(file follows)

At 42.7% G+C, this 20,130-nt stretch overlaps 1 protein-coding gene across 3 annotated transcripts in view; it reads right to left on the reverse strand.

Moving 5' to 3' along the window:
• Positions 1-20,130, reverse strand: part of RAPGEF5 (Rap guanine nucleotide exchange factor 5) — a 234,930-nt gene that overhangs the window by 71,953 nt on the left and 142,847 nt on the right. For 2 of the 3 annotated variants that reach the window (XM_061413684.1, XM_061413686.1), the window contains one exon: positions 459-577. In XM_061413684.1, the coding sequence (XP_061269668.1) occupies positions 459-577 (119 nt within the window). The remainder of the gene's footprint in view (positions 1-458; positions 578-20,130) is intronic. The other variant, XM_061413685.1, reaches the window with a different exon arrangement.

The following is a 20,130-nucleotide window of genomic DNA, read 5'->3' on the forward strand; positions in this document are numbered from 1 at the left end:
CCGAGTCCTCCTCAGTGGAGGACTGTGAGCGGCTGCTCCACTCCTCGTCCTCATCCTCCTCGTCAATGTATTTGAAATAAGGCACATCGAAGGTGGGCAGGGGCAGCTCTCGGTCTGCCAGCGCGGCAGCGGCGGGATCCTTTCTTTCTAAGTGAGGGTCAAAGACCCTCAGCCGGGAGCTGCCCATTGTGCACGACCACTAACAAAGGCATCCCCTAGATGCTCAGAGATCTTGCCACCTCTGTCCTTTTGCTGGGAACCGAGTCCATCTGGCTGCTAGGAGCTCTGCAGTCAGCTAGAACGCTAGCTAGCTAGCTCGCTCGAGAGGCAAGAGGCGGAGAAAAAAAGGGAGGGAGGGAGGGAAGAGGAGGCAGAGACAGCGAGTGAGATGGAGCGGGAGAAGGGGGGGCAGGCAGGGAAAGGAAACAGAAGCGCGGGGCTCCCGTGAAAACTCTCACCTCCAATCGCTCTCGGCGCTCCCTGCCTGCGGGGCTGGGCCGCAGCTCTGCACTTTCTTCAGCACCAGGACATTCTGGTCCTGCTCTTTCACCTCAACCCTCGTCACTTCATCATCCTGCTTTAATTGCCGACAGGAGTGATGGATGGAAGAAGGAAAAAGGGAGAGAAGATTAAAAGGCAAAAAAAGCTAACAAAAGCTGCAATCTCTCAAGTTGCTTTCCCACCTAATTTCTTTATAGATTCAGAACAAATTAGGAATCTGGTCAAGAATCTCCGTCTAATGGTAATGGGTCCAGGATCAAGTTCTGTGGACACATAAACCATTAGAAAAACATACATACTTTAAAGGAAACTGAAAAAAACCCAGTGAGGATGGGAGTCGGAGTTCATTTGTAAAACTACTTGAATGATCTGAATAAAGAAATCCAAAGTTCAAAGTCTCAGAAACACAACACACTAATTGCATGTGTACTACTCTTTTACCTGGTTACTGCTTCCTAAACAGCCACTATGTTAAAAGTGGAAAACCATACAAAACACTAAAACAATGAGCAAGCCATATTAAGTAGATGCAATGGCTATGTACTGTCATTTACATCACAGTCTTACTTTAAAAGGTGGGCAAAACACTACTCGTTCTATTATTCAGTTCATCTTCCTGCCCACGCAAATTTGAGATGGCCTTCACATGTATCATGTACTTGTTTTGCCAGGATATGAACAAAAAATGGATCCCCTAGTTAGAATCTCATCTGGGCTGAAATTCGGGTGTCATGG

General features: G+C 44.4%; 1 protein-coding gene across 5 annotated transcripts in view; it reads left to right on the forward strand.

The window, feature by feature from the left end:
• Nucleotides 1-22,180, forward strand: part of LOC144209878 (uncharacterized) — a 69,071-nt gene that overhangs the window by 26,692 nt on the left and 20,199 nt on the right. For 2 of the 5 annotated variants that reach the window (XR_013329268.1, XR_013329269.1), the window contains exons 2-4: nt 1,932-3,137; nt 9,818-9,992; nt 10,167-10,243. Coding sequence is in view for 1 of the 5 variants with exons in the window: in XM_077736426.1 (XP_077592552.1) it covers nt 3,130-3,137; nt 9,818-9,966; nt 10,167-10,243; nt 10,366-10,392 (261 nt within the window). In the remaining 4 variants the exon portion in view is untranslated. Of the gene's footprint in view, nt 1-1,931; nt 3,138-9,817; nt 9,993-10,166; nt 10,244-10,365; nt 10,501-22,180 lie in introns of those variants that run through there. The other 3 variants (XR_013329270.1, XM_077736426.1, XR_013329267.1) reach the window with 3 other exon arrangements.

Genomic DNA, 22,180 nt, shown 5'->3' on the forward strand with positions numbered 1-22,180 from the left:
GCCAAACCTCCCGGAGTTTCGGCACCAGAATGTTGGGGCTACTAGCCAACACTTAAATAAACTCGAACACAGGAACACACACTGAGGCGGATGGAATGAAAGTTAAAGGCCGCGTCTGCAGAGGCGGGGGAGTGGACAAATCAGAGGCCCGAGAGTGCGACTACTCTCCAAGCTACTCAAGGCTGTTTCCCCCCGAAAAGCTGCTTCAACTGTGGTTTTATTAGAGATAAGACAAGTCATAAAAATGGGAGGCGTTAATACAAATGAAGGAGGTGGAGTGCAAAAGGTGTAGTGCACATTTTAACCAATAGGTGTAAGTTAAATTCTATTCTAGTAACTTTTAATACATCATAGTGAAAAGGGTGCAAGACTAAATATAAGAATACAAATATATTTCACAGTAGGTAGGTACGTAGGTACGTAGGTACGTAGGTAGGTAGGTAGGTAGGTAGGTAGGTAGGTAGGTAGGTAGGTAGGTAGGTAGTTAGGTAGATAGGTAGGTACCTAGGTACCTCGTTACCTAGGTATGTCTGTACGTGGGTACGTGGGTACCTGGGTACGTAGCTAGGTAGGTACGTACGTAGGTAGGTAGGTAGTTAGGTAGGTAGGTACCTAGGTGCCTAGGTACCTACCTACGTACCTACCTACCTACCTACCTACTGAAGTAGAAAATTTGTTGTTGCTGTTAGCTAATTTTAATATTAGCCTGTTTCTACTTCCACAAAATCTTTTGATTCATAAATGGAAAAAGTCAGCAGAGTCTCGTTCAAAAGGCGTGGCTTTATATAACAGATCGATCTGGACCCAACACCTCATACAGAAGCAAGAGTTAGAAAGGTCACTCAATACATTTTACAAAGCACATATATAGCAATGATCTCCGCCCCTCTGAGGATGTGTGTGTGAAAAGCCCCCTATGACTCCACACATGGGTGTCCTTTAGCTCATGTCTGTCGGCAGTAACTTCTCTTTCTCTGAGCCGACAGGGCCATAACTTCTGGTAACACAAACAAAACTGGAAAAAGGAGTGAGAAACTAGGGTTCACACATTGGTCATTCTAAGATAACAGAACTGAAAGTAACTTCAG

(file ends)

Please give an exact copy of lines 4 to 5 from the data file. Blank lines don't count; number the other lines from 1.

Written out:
The following is a 20,130-nucleotide window of genomic DNA, read 5'->3' on the forward strand; positions in this document are numbered from 1 at the left end:
CCGAGTCCTCCTCAGTGGAGGACTGTGAGCGGCTGCTCCACTCCTCGTCCTCATCCTCCTCGTCAATGTATTTGAAATAAGGCACATCGAAGGTGGGCAGGGGCAGCTCTCGGTCTGCCAGCGCGGCAGCGGCGGGATCCTTTCTTTCTAAGTGAGGGTCAAAGACCCTCAGCCGGGAGCTGCCCATTGTGCACGACCACTAACAAAGGCATCCCCTAGATGCTCAGAGATCTTGCCACCTCTGTCCTTTTGCTGGGAACCGAGTCCATCTGGCTGCTAGGAGCTCTGCAGTCAGCTAGAACGCTAGCTAGCTAGCTCGCTCGAGAGGCAAGAGGCGGAGAAAAAAAGGGAGGGAGGGAGGGAAGAGGAGGCAGAGACAGCGAGTGAGATGGAGCGGGAGAAGGGGGGGCAGGCAGGGAAAGGAAACAGAAGCGCGGGGCTCCCGTGAAAACTCTCACCTCCAATCGCTCTCGGCGCTCCCTGCCTGCGGGGCTGGGCCGCAGCTCTGCACTTTCTTCAGCACCAGGACATTCTGGTCCTGCTCTTTCACCTCAACCCTCGTCACTTCATCATCCTGCTTTAATTGCCGACAGGAGTGATGGATGGAAGAAGGAAAAAGGGAGAGAAGATTAAAAGGCAAAAAAAGCTAACAAAAGCTGCAATCTCTCAAGTTGCTTTCCCACCTAATTTCTTTATAGATTCAGAACAAATTAGGAATCTGGTCAAGAATCTCCGTCTAATGGTAATGGGTCCAGGATCAAGTTCTGTGGACACATAAACCATTAGAAAAACATACATACTTTAAAGGAAACTGAAAAAAACCCAGTGAGGATGGGAGTCGGAGTTCATTTGTAAAACTACTTGAATGATCTGAATAAAGAAATCCAAAGTTCAAAGTCTCAGAAACACAACACACTAATTGCATGTGTACTACTCTTTTACCTGGTTACTGCTTCCTAAACAGCCACTATGTTAAAAGTGGAAAACCATACAAAACACTAAAACAATGAGCAAGCCATATTAAGTAGATGCAATGGCTATGTACTGTCATTTACATCACAGTCTTACTTTAAAAGGTGGGCAAAACACTACTCGTTCTATTATTCAGTTCATCTTCCTGCCCACGCAAATTTGAGATGGCCTTCACATGTATCATGTACTTGTTTTGCCAGGATATGAACAAAAAATGGATCCCCTAGTTAGAATCTCATCTGGGCTGAAATTCGGGTGTCATGG